British airports were forced to delay and cancel flights
Flights to and from some UK airports have been cancelled or delayed because of a computer problem at the main air traffic control centre at Swanwick.
Airports across the UK have been affected by delays of flights using airspace in the south-east of England.
The problem has now been fixed and although services are said to be returning to normal, some delays are still occurring.
British Airways cancelled 35 domestic and European flights from Heathrow.
The computer problem occurred at 1600 BST and it is not certain how much of a backlog has built up and what knock-on effects the incident will have.
Simon Calder, travel editor at the Independent newspaper, told the BBC there would be repercussions for travellers tomorrow.
"There will be an impact because crews and aircraft are going to be out of position," he said.
"So many cancellations today, passengers will be wanting to re-book, and it's always the short-haul cancellations, Paris and Brussels and Scotland that get hit."
Passengers at airports across the UK, including Heathrow, Cardiff, Belfast and Glasgow, faced delays.
British Airways said most short-haul flights were now operating "almost normally" at Heathrow.
At Heathrow's Terminal 5, Richard Minnis, 26, an IT consultant from London, missed his 1910 flight to Cape Town after getting stuck in queues caused by the Swanwick incident.
"It has been a bit of a shambles really," he said.
"I missed my flight because the queue was so long to check in. Now I am stuck trying to find another one and the queues are huge."
At Gatwick, Eamon McGee, a 36-year-old construction consultant from Northern Ireland, had planned to catch an Easyjet flight to Ibiza for a stag party.
"There's a queue of about 100 people waiting to speak to someone," he said.
"There hasn't been any information, I've only heard things from what's on the television in the restaurant."
National Air Traffic Services (Nats) said engineers were called in to investigate the cause of the computer fault at the London Area Control Centre, which deals with planes flying over south-east England.
The London Terminal Control Centre, also based in Swanwick which is responsible for landing and departing aircraft, continued to operate fully but it had been restricting departures due to the additional workload.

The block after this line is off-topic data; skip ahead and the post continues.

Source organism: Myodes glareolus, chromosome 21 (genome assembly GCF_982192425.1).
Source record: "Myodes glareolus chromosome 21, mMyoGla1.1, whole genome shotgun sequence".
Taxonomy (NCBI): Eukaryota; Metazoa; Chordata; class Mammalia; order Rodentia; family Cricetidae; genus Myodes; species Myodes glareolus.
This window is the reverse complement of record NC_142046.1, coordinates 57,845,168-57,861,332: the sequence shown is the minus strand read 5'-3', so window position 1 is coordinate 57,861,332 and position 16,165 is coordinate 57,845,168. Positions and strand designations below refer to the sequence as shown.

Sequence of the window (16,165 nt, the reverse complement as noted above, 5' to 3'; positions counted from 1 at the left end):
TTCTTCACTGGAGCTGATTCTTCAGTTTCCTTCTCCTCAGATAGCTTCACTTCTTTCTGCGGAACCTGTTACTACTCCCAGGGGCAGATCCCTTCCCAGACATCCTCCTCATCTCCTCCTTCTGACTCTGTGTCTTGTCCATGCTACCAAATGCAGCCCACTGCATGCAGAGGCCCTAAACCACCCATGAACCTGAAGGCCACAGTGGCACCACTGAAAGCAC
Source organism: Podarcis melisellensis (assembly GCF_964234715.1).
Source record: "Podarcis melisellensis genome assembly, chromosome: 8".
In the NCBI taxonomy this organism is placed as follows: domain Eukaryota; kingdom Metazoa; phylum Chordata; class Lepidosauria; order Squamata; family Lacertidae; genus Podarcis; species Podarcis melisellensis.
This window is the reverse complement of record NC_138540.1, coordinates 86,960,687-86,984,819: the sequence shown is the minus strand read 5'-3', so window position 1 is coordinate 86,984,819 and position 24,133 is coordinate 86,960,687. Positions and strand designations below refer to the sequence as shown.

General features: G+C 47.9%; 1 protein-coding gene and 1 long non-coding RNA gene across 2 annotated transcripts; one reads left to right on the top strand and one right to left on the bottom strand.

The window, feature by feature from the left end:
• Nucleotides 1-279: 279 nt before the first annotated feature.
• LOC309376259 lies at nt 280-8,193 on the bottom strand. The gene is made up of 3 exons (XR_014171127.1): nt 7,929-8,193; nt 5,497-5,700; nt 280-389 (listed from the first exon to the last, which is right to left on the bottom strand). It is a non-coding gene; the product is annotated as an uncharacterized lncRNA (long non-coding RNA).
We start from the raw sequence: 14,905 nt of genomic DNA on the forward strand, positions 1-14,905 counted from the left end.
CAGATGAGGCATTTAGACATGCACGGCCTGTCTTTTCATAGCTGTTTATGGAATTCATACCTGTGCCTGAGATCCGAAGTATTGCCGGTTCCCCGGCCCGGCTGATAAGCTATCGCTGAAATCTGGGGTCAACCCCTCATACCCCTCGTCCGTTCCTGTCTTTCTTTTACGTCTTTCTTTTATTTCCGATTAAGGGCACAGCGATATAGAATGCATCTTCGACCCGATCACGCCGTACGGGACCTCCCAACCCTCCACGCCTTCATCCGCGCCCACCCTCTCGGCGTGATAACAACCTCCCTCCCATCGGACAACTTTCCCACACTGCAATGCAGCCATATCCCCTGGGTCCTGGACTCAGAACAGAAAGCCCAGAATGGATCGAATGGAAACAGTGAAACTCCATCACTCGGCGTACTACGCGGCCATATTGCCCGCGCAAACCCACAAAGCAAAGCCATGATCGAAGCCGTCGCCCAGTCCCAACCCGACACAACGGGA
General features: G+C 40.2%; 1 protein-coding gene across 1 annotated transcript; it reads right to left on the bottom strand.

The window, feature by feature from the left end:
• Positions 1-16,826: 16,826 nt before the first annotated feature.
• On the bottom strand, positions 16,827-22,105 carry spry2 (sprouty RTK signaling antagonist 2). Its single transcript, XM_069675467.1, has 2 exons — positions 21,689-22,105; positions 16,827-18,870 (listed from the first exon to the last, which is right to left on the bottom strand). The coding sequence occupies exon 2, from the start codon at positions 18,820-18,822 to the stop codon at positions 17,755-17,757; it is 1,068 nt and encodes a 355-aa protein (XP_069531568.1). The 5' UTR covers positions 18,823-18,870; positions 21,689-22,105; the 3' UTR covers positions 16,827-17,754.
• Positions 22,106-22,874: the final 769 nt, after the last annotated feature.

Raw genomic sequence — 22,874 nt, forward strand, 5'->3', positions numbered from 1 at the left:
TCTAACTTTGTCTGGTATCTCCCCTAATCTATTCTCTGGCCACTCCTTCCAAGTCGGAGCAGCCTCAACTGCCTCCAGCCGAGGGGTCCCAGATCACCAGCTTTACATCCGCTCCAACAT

LONDON AIR TRAFFIC CONTROL
The London air traffic control centre at Swanwick, Hampshire, has two parts with different responsibilities:
The London Area Control Centre (LACC) is responsible for aircraft flying over England and Wales
The London Terminal Control Centre (LTCC) handles aircraft approaching and departing south-east England airports
Both centres are run by National Air Traffic Services (Nats), which is part-owned by the government and a consortium of airlines
Nats said restrictions on take-offs and landings had been introduced to ensure passenger safety while controllers operated manual systems at reduced capacity.
BBC transport correspondent Tom Symonds said the problems stemmed from a glitch with computers which deal with information about flights when they are at higher altitude.
Air traffic controllers could still see where planes were, but were finding it difficult to identify them, he said.
This had resulted in a reduced flow of aircraft from airports, with planes at Heathrow leaving every two minutes rather than every 90 seconds.
Luton Airport cancelled nine European flights but its website said while delays remain on some departures, check in for the majority of flights had resumed and services are returning to normal.
Flights from Cardiff International Airport were also temporarily halted by the fault, but had started moving again a spokesman said.
A spokesman for Manchester Airport said some European and international flights had been affected as they were routed to fly over south-east of England.
A spokesman for airport operator BAA, which runs Heathrow, Gatwick, Stansted, Glasgow, Edinburgh, Aberdeen and Southampton airports, said "many UK airports" had been affected by the problem.
"Aircraft continue to land and depart, however the process is slower than normal, which means that inevitably, some flights will be delayed and some will be cancelled," he said.
"We are working hard with the airlines to minimise disruption."
About a dozen flights were cancelled from BAA's three Scottish airports, including flights to Heathrow, Gatwick, Madrid and Alicante.
A spokeswoman also said several flights from Scotland had delays ranging from 15 minutes to two hours, a spokeswoman said.
Airport authorities have advised passengers to contact their airlines before travelling.